When I first got here, I would have thought this is a country of eunuchs. While surely women were pregnant and babies were being born there was nothing alluding to any goings-on between the sexes. Not even so much as hand holding, not even in the movies or television. Over the past 2 years, either because my perspective broadened or, most likely because it became socially acceptable, couples started getting more physical: holding hands or going arm in arm, and sometimes kissing in public. Often couples can be seen snuggling on the bus or on a park bench. On my little campus kids have gone from chaste mentions of relationships, confided while blushing and turning away to nearly au flagrante copulating only thinly concealed by a bit of greenery, a tree or a shrub.
Yes, the campus police have their work cut out for them.
Many kids now opt to rent rooms off-campus and set up housekeeping. They support themselves with part time jobs and some lucky few have grant or scholarship money to spend. I’ve been to a few of their little nests; they are quite cozy. If I happen to know their parents, the kids ask me to not tell their parents they are living together, and some have even entreated me to not tell their parents they have a beloved.
This more open attitude toward sex is not just on campus. In the last year no fewer than 2 sex shops have opened up close to our school. You can imagine how many there must be city-wide. These shops display a generous range of sex-oriented items: lingerie, lotions and, if I’m seeing correctly from the bus window, even sex toys. Those shops often have people hovering around. Whether they are tentative patrons or shamed citizens forming protests is hard to tell from my brief glimpse, in passing.
Am I an old fuddy duddy? No, I don’t think so. I’m well aware that sex makes the world go ‘round just about as fast as money does. However, having been used to a chaste society, and reading news stories about government control over television programming to make it reflect the morals and values of this society, witnessing how fast things are – pardon the pun: opening up is downright scary.
Wanna hear something else that is scary? One of my former students is caught up in the sex trade.
She called one day, out of the blue. Mind you, this young girl who, in my opinion embodies The Essential Feminine as described by ancient Greek writings had been somebody I considered a friend. She had been to my house often. The last time she came here, with her boyfriend, she spent all of twenty minutes here and then ran out, in tears. The boyfriend took off after her and that was the last I’d seen or heard from her in a year.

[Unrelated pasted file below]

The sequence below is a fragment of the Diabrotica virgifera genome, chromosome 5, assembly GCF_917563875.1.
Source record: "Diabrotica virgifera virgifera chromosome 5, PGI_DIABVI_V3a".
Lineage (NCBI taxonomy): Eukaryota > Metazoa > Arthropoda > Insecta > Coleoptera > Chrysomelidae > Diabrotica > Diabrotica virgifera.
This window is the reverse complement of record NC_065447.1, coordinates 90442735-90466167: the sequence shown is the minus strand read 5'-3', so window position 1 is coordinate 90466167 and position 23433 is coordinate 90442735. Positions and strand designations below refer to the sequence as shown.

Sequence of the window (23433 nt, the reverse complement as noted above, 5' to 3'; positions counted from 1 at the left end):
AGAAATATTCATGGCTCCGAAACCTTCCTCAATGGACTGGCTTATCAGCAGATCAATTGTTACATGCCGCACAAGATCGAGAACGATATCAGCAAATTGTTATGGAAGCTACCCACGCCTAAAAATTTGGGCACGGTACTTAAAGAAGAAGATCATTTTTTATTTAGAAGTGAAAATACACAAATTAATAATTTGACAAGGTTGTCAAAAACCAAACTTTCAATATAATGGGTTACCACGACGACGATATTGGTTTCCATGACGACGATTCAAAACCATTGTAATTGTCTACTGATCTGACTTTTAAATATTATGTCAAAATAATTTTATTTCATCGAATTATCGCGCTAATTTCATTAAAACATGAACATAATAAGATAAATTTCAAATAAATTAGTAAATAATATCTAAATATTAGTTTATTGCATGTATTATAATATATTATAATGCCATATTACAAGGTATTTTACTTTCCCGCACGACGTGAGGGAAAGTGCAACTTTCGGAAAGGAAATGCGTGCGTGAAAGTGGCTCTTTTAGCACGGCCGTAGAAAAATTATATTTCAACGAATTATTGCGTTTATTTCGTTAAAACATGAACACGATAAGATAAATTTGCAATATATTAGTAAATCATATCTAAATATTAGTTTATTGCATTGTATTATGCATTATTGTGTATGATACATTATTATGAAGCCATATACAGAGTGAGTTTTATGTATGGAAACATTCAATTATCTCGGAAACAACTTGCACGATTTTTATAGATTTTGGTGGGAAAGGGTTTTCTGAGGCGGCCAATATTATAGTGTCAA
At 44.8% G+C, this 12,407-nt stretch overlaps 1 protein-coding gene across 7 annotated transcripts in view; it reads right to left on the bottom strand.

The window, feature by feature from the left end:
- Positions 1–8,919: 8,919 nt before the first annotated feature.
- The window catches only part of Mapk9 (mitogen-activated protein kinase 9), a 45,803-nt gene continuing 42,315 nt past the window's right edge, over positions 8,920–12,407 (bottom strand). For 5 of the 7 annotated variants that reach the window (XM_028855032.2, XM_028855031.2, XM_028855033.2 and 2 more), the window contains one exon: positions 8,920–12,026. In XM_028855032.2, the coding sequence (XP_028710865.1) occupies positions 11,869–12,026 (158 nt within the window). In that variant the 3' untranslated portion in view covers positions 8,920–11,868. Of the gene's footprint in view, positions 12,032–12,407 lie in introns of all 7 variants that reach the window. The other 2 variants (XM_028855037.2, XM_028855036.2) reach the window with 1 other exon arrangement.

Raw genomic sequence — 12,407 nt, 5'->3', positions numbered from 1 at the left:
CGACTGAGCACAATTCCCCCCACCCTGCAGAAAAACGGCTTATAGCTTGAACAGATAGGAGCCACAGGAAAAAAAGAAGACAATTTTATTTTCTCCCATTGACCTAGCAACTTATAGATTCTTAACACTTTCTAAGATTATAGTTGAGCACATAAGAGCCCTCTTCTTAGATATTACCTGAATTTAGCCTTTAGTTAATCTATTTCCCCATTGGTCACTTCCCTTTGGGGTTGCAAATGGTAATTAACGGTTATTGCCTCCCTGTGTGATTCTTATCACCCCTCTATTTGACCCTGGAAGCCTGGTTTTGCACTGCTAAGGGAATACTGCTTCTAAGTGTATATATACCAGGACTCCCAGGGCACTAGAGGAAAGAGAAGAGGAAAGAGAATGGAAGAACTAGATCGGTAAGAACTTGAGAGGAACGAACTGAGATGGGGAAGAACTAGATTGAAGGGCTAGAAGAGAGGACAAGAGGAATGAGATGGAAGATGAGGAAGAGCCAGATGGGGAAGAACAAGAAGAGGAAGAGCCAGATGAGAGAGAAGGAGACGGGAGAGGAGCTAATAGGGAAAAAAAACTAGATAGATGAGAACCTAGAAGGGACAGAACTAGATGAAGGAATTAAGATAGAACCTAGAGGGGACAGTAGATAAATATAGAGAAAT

Now she resurfaces, asking me to buy 500 FC2 female condoms. She provided me with a website I could order them from and a credit card number to use. It seems it is more efficient to buy condoms in bulk in the States and ship them overseas. Immediately concerned, I told her I do not think I like her job. My comment was met with a wink and a grin, and that was all the answer I got. She did emphasize the need for my help though. Being as I have a connection overseas I could feasibly make this purchase and involve my family members or friends in getting her package over here.
Yeah… I don’t think I’m going to do that. I spent the weekend wrestling with my morals: if I help her I am communicating that I condone her work in the sex trade. If I don’t help her, she may engage in her work with no protection, certain to catch something vile and possibly lethal. Either way, I’m not going to put my family or my friends stateside in a position of discomfort or outright illegality. Argument won: she’ll get no help from me.
I was ready when she and that boyfriend of hers showed up for my final answer on Tuesday. Once said answer was given and the food I prepared was consumed, she whipped out her cellphone, pleaded a business engagement and ran out of my house, tossing pledges of devotion over her shoulder. Again, the boyfriend chased after her.
I’m still wondering what is considered blatantly unacceptable in Chinese society. I’d still like to know where the line of demarcation between acceptable and unacceptable lies, and what it is made of. So far, from what I can tell, it is made of sex and the refusal to help a friend in need.
There’s got to be more to it.